Since the ‘DaVinci Code’ became a publishing phenomenon in 2003, Dan Brown’s books have been best-sellers. Writer of commercially enticing action thrillers, Brown has amassed a fortune in a short space of time. The third film of his Robert Langdon series, ‘Inferno’ again sees Tom Hanks return as the central character. Wisely ignoring the previous Langdon book, the poorly written ‘The Lost Symbol’, the producers of ‘Inferno’ have crafted a classic adventure sure to intrigue fans.
Professor of Symbology Robert Langdon (Tom Hanks) is having a bad day. Waking up in a hospital bed in Florence with no memory of the previous few days, his life quickly unravels. Encountering Dr. Sienna Brooks (Felicity Jones), he discovers their lives are in grave peril. Thrown into a manhunt with him as the target, Langdon has to solve how his dilemma occurred. He also has to uncover a mystery of global proportions with life and death literally hanging in the balance.
Directed by Ron Howard, ‘Inferno’ is a solid thriller. When in ‘block-buster mode’, Howard knows how to craft suspenseful sequences, of which there are plenty. He is effectively aided by Hanks who delivers a typically reliable performance. Both know the franchise well and ensure the story’s momentum is kept until the exciting finale. The rest of the cast capably enhance the script which follows the source novel closely. Fans of Brown’s work won’t find much to complain about with his historical attention to detail intact.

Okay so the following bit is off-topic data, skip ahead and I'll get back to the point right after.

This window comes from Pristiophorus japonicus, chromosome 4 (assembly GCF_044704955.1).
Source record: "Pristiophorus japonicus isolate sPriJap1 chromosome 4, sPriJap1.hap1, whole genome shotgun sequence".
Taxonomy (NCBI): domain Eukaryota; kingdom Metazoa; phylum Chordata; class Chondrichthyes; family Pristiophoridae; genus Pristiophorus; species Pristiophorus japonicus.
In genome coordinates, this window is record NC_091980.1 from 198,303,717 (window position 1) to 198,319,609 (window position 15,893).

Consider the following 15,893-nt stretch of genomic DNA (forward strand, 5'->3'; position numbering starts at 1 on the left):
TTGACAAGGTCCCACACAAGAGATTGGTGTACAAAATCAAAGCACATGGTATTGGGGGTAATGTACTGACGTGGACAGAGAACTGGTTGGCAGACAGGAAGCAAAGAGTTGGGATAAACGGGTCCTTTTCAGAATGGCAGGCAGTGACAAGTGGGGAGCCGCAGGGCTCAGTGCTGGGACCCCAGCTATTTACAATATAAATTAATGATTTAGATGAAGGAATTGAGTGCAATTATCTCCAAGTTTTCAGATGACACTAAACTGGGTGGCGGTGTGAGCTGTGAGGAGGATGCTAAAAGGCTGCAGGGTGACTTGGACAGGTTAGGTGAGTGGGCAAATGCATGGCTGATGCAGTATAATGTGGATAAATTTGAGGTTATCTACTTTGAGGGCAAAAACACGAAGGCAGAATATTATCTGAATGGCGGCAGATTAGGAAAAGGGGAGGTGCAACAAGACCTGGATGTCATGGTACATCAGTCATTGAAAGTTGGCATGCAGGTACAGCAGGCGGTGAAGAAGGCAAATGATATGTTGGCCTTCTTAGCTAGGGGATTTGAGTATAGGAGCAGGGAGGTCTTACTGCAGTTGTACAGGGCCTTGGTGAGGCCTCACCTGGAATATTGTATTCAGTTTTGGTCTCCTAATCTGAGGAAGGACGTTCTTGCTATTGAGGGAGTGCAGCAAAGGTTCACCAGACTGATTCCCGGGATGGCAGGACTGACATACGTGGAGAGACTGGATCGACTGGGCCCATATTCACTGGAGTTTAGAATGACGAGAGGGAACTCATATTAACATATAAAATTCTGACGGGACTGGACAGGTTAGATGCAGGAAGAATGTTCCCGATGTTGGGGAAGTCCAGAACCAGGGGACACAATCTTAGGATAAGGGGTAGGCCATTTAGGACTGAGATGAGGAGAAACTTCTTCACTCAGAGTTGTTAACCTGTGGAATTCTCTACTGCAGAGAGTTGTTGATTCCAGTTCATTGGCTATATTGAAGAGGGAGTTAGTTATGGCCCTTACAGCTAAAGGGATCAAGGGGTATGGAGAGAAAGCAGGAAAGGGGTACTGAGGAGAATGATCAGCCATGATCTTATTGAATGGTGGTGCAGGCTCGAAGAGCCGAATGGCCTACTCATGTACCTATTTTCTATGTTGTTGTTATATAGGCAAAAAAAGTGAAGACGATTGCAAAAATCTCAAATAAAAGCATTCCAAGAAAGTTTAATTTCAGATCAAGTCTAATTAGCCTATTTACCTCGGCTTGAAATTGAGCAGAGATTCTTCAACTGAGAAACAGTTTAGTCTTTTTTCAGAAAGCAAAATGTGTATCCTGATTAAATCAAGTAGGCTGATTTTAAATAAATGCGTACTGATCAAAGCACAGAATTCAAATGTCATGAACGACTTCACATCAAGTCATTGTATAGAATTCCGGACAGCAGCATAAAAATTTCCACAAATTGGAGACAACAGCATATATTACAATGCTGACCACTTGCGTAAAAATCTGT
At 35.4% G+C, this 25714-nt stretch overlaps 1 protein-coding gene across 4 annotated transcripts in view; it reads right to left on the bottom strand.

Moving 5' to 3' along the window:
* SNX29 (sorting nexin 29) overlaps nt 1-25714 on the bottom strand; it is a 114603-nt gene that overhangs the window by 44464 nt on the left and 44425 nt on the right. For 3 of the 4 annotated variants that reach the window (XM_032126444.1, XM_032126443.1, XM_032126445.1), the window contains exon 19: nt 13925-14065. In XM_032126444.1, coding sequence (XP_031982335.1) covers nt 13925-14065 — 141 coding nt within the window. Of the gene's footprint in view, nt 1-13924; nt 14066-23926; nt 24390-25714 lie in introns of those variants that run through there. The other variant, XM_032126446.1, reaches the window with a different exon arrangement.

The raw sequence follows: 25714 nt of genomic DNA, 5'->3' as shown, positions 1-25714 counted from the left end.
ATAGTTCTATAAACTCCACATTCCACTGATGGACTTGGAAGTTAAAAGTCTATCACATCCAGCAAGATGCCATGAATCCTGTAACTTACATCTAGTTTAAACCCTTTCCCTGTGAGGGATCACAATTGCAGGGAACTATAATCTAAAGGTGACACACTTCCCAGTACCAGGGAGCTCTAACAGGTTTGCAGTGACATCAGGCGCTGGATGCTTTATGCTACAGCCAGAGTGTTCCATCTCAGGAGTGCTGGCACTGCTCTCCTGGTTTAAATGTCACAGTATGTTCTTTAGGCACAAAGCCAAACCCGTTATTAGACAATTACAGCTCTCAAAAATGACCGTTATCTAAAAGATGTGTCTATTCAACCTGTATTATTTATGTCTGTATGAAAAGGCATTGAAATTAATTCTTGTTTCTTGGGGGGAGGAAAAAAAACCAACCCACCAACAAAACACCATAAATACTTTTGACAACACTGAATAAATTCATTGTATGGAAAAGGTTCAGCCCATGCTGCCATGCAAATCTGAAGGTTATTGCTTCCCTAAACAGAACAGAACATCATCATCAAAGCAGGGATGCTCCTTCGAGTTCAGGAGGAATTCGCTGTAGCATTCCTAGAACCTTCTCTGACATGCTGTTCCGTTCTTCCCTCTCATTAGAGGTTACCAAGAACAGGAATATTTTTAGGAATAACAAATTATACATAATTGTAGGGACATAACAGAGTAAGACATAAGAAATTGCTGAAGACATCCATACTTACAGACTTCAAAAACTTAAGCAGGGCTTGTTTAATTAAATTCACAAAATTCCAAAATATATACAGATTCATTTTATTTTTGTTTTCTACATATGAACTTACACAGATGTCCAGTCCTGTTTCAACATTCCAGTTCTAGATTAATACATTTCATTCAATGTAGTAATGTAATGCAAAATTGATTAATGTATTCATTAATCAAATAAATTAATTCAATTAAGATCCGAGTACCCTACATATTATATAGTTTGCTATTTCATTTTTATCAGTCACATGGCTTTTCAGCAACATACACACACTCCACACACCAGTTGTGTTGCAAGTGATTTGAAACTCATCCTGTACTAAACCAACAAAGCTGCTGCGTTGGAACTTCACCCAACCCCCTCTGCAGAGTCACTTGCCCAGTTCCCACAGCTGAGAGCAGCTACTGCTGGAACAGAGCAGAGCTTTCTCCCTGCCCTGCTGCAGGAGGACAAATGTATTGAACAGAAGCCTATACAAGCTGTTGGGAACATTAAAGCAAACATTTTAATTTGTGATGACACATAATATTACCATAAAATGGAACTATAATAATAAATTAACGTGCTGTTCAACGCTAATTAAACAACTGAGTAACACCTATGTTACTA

Making ‘Inferno’ a delight are the visuals. Flitting from Florence to Venice, the European locations are gorgeous to view. This increases the threat level Langdon faces and the urgency in which he needs to stop the looming horror. Each new scenery is well used and not just there for eye-candy. Unlike several third films in a series, ‘Inferno’ doesn’t feel laboured, with Howard ensuring audiences are given enough bang for their dollars.
It isn’t churlish to say ‘Inferno’ delivers what you expect. A globe-trotting adventure is what’s advertised and that’s exactly what you receive. It wouldn’t be remiss to wish for a fourth instalment as long as it’s as strongly realised as this intriguing instalment of a strong cinematic series.
Movie Review Rating out of 10: 7
Movie Review by Patrick Moore
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